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Characterization of the high-pressure structural transition and thermodynamic properties in sodium chloride: a computational investigation on the basis of the density functional theory.

Journal Article


Abstract


  • Using first-principles calculations, the elastic constants, the thermodynamic properties, and the structural phase transition between the B1 (rocksalt) and the B2 (cesium chloride) phases of NaCl are investigated by means of the pseudopotential plane-waves method. The calculations are performed within the generalized gradient approximation to density functional theory with the Perdew-Burke-Ernzerhof exchange-correlation functional. On the basis of the third-order Birch-Murnaghan equation of states, the transition pressure Pt between the B1 phase and the B2 phase of NaCl is determined. The calculated values are generally speaking in good agreement with experiments and with similar theoretical calculations. From the theoretical calculations, the shear modulus, Young's modulus, rigidity modulus, and Poisson's ratio of NaCl are derived. According to the quasi-harmonic Debye model, we estimated the Debye temperature of NaCl from the average sound velocity. Moreover, the pressure derivatives of elastic constants, partial differentialC11/partial differentialP, partial differentialC12/partial differentialP, partial differentialC44/partial differentialP, partial differentialS11/partial differential P, partial differentialS12/partial differentialP, and partial differentialS44/partial differentialP, for NaCl crystal are investigated for the first time. This is a quantitative theoretical prediction of the elastic and thermodynamic properties of NaCl, and it still awaits experimental confirmation.

Publication Date


  • 2008

Citation


  • Lu, C., Kuang, X. -Y., & Zhu, Q. -S. (2008). Characterization of the high-pressure structural transition and thermodynamic properties in sodium chloride: a computational investigation on the basis of the density functional theory.. The journal of physical chemistry. B, 112(44), 13898-13905. doi:10.1021/jp805945v

Web Of Science Accession Number


Start Page


  • 13898

End Page


  • 13905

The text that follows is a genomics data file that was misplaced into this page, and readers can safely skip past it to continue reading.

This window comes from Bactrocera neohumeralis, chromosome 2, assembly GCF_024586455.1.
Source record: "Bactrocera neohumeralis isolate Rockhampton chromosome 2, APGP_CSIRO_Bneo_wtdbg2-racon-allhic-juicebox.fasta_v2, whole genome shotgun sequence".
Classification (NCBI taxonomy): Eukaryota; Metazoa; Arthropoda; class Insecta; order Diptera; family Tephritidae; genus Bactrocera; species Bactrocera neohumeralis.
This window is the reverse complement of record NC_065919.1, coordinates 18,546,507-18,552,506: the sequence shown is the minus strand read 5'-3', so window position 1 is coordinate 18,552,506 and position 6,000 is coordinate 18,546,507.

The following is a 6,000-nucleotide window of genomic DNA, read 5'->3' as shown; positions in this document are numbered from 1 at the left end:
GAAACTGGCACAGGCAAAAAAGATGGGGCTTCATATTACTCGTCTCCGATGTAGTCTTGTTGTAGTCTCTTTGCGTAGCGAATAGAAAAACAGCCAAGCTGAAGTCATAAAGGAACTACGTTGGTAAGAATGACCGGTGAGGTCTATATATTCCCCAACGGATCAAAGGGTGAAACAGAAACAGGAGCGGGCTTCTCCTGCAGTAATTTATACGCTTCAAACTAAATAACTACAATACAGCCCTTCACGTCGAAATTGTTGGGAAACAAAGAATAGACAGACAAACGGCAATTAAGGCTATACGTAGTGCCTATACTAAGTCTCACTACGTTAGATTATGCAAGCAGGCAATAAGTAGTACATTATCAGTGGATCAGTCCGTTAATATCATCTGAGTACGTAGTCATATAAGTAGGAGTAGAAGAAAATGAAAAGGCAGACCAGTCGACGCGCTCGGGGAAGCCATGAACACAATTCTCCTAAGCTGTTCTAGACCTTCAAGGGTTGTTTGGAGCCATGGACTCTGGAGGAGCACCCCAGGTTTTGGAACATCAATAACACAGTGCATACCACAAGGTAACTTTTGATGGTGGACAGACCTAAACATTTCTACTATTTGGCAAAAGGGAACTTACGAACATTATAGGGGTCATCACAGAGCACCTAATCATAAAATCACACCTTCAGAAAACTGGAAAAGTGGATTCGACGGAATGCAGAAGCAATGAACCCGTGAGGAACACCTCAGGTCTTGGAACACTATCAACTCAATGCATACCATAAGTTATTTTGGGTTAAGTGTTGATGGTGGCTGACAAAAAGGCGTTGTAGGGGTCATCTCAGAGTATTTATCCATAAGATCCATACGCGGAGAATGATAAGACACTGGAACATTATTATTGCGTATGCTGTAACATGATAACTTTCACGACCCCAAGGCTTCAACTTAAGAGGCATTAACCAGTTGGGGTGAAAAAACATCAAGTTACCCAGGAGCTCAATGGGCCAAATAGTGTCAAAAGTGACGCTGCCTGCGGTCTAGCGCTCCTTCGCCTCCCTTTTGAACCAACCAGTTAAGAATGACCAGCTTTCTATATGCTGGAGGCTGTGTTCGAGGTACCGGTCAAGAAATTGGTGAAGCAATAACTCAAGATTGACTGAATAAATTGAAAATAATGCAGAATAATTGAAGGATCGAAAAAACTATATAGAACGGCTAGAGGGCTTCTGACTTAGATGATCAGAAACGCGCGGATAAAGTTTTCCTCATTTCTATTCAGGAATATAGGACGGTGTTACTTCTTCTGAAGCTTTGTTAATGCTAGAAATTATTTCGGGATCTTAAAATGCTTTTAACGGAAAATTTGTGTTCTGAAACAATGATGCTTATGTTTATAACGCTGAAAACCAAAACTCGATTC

Volume


  • 112

Issue


  • 44

Abstract


  • Using first-principles calculations, the elastic constants, the thermodynamic properties, and the structural phase transition between the B1 (rocksalt) and the B2 (cesium chloride) phases of NaCl are investigated by means of the pseudopotential plane-waves method. The calculations are performed within the generalized gradient approximation to density functional theory with the Perdew-Burke-Ernzerhof exchange-correlation functional. On the basis of the third-order Birch-Murnaghan equation of states, the transition pressure Pt between the B1 phase and the B2 phase of NaCl is determined. The calculated values are generally speaking in good agreement with experiments and with similar theoretical calculations. From the theoretical calculations, the shear modulus, Young's modulus, rigidity modulus, and Poisson's ratio of NaCl are derived. According to the quasi-harmonic Debye model, we estimated the Debye temperature of NaCl from the average sound velocity. Moreover, the pressure derivatives of elastic constants, partial differentialC11/partial differentialP, partial differentialC12/partial differentialP, partial differentialC44/partial differentialP, partial differentialS11/partial differential P, partial differentialS12/partial differentialP, and partial differentialS44/partial differentialP, for NaCl crystal are investigated for the first time. This is a quantitative theoretical prediction of the elastic and thermodynamic properties of NaCl, and it still awaits experimental confirmation.

Publication Date


  • 2008

Citation


  • Lu, C., Kuang, X. -Y., & Zhu, Q. -S. (2008). Characterization of the high-pressure structural transition and thermodynamic properties in sodium chloride: a computational investigation on the basis of the density functional theory.. The journal of physical chemistry. B, 112(44), 13898-13905. doi:10.1021/jp805945v

Web Of Science Accession Number


Start Page


  • 13898

End Page


  • 13905

Volume


  • 112

Issue


  • 44